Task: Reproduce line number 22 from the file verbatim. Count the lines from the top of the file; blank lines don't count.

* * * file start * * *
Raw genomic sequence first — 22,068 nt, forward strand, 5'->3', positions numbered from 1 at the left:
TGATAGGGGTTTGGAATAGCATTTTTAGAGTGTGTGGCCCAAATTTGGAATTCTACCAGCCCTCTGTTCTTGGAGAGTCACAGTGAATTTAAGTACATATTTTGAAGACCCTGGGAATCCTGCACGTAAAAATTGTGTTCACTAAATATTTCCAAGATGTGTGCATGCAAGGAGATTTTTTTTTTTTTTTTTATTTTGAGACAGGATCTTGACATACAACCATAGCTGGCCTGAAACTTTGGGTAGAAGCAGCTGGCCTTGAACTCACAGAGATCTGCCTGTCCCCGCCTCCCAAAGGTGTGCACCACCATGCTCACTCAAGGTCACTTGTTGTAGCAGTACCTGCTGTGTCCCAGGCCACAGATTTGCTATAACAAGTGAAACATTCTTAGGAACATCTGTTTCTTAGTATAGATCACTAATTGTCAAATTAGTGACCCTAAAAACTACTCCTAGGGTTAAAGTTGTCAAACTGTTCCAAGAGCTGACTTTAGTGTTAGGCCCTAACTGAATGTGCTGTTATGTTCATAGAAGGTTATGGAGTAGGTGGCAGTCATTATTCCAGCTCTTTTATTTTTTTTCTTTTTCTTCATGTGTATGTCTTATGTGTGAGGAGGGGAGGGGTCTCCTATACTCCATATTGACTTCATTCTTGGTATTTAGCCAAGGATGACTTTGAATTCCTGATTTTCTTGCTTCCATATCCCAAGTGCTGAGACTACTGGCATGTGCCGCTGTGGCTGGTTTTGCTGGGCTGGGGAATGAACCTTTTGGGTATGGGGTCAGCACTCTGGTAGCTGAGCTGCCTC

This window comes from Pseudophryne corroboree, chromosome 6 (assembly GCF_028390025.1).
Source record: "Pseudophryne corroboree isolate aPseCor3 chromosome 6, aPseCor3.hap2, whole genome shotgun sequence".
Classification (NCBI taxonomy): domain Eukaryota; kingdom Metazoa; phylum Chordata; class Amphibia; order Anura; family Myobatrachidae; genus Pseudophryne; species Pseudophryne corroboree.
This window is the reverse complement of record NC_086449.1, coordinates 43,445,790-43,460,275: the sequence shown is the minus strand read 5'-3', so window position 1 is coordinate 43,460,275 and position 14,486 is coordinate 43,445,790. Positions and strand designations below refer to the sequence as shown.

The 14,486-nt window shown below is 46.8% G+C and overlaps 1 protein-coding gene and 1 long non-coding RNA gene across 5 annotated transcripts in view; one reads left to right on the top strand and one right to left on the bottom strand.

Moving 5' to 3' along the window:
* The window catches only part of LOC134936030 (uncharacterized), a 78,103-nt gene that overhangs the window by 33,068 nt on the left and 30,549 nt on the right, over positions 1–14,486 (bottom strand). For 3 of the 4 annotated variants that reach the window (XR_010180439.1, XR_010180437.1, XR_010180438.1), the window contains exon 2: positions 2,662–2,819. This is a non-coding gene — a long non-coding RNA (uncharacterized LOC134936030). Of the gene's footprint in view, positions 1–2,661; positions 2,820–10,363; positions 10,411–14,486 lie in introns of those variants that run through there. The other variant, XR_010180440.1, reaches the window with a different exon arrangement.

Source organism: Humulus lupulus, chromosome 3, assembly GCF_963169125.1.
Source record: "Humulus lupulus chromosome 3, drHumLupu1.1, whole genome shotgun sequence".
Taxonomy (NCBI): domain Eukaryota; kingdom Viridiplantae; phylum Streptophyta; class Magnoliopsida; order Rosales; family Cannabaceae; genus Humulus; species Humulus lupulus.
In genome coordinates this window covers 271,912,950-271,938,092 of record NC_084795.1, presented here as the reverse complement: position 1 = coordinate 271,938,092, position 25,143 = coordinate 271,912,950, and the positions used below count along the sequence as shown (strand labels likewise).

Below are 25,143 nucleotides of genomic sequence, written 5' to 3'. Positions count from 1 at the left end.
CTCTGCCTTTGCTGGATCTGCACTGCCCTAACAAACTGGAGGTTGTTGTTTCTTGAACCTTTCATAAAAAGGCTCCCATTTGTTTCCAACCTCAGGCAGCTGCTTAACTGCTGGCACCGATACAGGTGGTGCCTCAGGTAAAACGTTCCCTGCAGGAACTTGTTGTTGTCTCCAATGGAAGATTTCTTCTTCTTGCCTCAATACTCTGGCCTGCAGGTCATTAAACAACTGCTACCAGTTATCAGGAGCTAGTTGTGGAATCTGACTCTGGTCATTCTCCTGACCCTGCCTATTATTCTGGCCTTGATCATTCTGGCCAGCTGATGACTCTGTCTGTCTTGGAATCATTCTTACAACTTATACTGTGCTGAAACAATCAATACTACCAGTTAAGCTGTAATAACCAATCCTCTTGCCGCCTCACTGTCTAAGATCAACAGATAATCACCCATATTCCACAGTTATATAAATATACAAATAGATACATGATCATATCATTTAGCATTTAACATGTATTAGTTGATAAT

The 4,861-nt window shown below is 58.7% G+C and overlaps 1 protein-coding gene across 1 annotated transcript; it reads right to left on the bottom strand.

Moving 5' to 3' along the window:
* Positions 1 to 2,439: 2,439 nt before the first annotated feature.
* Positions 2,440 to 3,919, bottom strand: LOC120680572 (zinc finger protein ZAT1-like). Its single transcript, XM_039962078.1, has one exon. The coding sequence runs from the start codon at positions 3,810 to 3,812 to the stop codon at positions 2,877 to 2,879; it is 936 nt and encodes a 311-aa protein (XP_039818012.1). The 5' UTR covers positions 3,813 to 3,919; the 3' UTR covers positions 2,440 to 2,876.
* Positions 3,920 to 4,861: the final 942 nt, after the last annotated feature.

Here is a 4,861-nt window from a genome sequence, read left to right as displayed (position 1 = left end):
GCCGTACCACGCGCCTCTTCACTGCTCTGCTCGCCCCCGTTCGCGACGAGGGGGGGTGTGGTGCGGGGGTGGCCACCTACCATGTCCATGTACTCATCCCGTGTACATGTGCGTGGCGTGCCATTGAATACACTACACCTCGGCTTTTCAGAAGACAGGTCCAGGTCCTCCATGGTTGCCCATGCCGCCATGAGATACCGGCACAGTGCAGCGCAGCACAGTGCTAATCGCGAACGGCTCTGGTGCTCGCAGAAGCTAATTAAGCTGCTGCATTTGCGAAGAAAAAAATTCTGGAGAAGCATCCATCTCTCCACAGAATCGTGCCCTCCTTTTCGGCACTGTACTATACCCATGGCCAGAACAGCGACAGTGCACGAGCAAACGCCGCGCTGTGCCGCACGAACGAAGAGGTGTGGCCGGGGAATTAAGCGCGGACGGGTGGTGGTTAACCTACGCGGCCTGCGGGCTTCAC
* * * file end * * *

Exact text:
GCCGTACCACGCGCCTCTTCACTGCTCTGCTCGCCCCCGTTCGCGACGAGGGGGGGTGTGGTGCGGGGGTGGCCACCTACCATGTCCATGTACTCATCCCGTGTACATGTGCGTGGCGTGCCATTGAATACACTACACCTCGGCTTTTCAGAAGACAGGTCCAGGTCCTCCATGGTTGCCCATGCCGCCATGAGATACCGGCACAGTGCAGCGCAGCACAGTGCTAATCGCGAACGGCTCTGGTGCTCGCAGAAGCTAATTAAGCTGCTGCATTTGCGAAGAAAAAAATTCTGGAGAAGCATCCATCTCTCCACAGAATCGTGCCCTCCTTTTCGGCACTGTACTATACCCATGGCCAGAACAGCGACAGTGCACGAGCAAACGCCGCGCTGTGCCGCACGAACGAAGAGGTGTGGCCGGGGAATTAAGCGCGGACGGGTGGTGGTTAACCTACGCGGCCTGCGGGCTTCAC